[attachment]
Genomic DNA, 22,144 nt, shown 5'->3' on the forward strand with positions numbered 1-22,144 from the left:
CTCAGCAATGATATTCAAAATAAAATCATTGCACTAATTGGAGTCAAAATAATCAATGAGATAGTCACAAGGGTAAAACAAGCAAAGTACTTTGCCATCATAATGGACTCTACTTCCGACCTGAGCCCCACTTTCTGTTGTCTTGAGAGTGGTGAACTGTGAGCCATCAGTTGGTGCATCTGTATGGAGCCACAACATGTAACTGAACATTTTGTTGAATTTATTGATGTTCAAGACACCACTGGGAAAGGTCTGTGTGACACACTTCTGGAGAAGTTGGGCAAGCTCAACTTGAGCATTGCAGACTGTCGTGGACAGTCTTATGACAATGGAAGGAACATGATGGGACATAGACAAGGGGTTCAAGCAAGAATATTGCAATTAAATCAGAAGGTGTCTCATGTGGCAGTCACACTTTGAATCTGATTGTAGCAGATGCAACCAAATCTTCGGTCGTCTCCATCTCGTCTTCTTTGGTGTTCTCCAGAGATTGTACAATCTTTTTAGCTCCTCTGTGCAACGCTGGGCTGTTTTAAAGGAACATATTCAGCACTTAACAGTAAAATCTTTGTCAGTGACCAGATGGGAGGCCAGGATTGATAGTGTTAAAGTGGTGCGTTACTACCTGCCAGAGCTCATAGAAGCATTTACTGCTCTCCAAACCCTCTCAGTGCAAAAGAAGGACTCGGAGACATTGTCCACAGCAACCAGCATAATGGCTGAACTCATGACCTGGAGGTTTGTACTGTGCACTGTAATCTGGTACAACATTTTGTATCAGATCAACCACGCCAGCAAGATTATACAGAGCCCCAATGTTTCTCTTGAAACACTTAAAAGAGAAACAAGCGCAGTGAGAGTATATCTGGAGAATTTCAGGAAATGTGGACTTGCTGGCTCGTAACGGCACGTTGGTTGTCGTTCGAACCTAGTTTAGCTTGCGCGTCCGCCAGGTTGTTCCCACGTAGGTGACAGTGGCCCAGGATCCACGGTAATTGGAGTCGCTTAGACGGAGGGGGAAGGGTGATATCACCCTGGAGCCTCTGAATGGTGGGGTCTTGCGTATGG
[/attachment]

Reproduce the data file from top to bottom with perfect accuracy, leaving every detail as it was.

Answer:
Genomic DNA, 22,144 nt, shown 5'->3' on the forward strand with positions numbered 1-22,144 from the left:
CTCAGCAATGATATTCAAAATAAAATCATTGCACTAATTGGAGTCAAAATAATCAATGAGATAGTCACAAGGGTAAAACAAGCAAAGTACTTTGCCATCATAATGGACTCTACTTCCGACCTGAGCCCCACTTTCTGTTGTCTTGAGAGTGGTGAACTGTGAGCCATCAGTTGGTGCATCTGTATGGAGCCACAACATGTAACTGAACATTTTGTTGAATTTATTGATGTTCAAGACACCACTGGGAAAGGTCTGTGTGACACACTTCTGGAGAAGTTGGGCAAGCTCAACTTGAGCATTGCAGACTGTCGTGGACAGTCTTATGACAATGGAAGGAACATGATGGGACATAGACAAGGGGTTCAAGCAAGAATATTGCAATTAAATCAGAAGGTGTCTCATGTGGCAGTCACACTTTGAATCTGATTGTAGCAGATGCAACCAAATCTTCGGTCGTCTCCATCTCGTCTTCTTTGGTGTTCTCCAGAGATTGTACAATCTTTTTAGCTCCTCTGTGCAACGCTGGGCTGTTTTAAAGGAACATATTCAGCACTTAACAGTAAAATCTTTGTCAGTGACCAGATGGGAGGCCAGGATTGATAGTGTTAAAGTGGTGCGTTACTACCTGCCAGAGCTCATAGAAGCATTTACTGCTCTCCAAACCCTCTCAGTGCAAAAGAAGGACTCGGAGACATTGTCCACAGCAACCAGCATAATGGCTGAACTCATGACCTGGAGGTTTGTACTGTGCACTGTAATCTGGTACAACATTTTGTATCAGATCAACCACGCCAGCAAGATTATACAGAGCCCCAATGTTTCTCTTGAAACACTTAAAAGAGAAACAAGCGCAGTGAGAGTATATCTGGAGAATTTCAGGAAATGTGGACTTGCTGGCTCGTAACGGCACGTTGGTTGTCGTTCGAACCTAGTTTAGCTTGCGCGTCCGCCAGGTTGTTCCCACGTAGGTGACAGTGGCCCAGGATCCACGGTAATTGGAGTCGCTTAGACGGAGGGGGAAGGGTGATATCACCCTGGAGCCTCTGAATGGTGGGGTCTTGCGTATGG